Paul Feig’s new film, Last Christmas (2019), is pretty much exactly what one might expect it to be for a Christmas themed rom-com. There are a few surprises, though – but the elements one would expect are executed very well, the supporting cast is strong, and even the story threads that feel a little underused still serve a purpose that left me feeling satisfied. I always like to give the caveat that I’m a sucker for romantic comedies and bigger-budgeted Christmas movies. Thus, if you’re usually averse to these kinds of films, my take on it may likely not reflect your own.
Kate (Emilia Clarke) is living a selfish, reckless life after recovering from a near-fatal medical condition. She is essentially homeless, choosing to avoid living with her mom (Emma Thompson) while she works as an elf at a year-round Christmas store for her boss Santa (Michelle Yeoh), and sleeps with random guys who she has no interest in outside of the one encounter. That is the case until she meets an odd fellow standing outside her shop named Tom (Henry Golding) who has an immediate impact on her.
Clarke’s performance is so charming and wonderful, as her character learns the lessons needed to fulfill her character’s arc. Feig choosing Golding as the male lead was logical after his performance in last year’s Crazy Rich Asians (2018) – but in some ways, it was also inspiring. Golding has such a lovable presence that it is totally easy to believe that Kate would fall so quickly for Tom, despite the short time. In some movies, it is hard to believe how a person could fall in love so quickly – but if the casting is right, it just feels natural. Clark and Golding have excellent chemistry, and the way their relationship forms is truly satisfying.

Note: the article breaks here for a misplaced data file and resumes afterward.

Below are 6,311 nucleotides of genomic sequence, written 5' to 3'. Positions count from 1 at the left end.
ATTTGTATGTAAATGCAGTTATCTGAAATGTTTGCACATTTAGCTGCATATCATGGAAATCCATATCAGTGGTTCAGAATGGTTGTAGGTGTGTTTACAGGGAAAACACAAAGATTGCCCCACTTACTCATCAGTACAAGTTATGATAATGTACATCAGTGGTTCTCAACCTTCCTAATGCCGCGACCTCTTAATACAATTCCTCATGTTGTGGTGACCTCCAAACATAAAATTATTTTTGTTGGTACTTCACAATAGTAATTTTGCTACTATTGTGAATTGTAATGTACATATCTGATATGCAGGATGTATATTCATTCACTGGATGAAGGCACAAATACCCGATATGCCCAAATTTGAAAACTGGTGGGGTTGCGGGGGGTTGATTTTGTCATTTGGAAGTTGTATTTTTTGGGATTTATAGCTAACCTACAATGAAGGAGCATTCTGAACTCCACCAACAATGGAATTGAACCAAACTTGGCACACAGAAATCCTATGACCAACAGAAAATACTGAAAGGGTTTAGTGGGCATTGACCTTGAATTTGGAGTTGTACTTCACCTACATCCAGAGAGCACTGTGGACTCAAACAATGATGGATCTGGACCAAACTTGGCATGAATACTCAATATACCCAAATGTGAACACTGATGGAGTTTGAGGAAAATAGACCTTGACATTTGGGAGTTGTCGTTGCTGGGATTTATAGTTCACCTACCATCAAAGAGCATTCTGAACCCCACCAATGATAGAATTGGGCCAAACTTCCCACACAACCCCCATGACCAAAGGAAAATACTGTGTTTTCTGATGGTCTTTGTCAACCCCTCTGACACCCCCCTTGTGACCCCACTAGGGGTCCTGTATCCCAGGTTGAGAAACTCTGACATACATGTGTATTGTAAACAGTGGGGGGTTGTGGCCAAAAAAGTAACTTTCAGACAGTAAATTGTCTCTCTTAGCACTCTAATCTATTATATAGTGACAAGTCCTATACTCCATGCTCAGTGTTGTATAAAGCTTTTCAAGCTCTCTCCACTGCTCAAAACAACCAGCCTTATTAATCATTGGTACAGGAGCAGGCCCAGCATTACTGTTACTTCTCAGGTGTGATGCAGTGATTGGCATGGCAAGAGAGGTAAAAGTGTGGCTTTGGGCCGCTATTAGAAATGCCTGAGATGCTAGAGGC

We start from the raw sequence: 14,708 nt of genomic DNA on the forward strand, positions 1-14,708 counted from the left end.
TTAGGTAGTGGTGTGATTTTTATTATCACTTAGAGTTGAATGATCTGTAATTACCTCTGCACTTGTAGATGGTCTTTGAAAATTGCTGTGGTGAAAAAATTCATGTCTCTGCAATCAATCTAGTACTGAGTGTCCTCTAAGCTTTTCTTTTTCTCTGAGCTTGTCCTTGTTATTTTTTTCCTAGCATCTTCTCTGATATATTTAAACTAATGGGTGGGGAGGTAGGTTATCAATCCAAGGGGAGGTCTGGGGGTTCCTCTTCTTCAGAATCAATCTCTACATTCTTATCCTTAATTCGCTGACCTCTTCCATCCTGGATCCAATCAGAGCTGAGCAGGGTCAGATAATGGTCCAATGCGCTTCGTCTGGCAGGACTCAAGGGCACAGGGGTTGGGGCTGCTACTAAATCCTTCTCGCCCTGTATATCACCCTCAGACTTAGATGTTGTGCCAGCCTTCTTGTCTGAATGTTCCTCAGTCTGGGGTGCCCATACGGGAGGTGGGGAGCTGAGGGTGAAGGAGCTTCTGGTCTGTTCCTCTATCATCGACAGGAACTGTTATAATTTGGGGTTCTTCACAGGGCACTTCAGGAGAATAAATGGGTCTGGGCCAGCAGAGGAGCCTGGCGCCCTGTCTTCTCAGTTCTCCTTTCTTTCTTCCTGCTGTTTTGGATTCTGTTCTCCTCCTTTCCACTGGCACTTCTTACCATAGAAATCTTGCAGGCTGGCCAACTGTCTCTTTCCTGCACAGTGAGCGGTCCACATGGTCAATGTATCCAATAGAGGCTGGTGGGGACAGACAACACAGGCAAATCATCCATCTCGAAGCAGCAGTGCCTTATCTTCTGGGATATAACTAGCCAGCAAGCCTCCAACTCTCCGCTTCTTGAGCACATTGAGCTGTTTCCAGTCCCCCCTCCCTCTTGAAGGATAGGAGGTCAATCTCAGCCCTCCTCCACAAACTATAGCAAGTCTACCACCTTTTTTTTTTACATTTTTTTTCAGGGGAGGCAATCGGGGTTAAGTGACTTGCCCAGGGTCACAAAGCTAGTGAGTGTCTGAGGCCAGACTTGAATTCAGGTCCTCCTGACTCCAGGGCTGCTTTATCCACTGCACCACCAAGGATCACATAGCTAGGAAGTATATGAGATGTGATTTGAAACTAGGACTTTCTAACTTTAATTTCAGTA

The use of George Michael – maybe it’s Wham – as the soundtrack was a pleasant surprise. Everyone expected the song “Last Christmas” to be used (and it is used and used well), but I hadn’t predicted other non-Christmas songs to be used. I really enjoyed the music, and how the songs tied into the plot in a variety of ways. I’ve done no research to find out why Feig chose this, or how the songs maybe inspired the writing of the script – but it definitely feels very intentional.
The supporting characters, the story, and the few surprises present really clicked for me while watching this with my wife. We both walked out with a few tear marks on our faces hidden by our smiles. It was a joy to watch, and a solid entry into what will likely be an ever-growing Christmas film list. Last Christmas earns the Not Quite Golden, Ponyboy rating.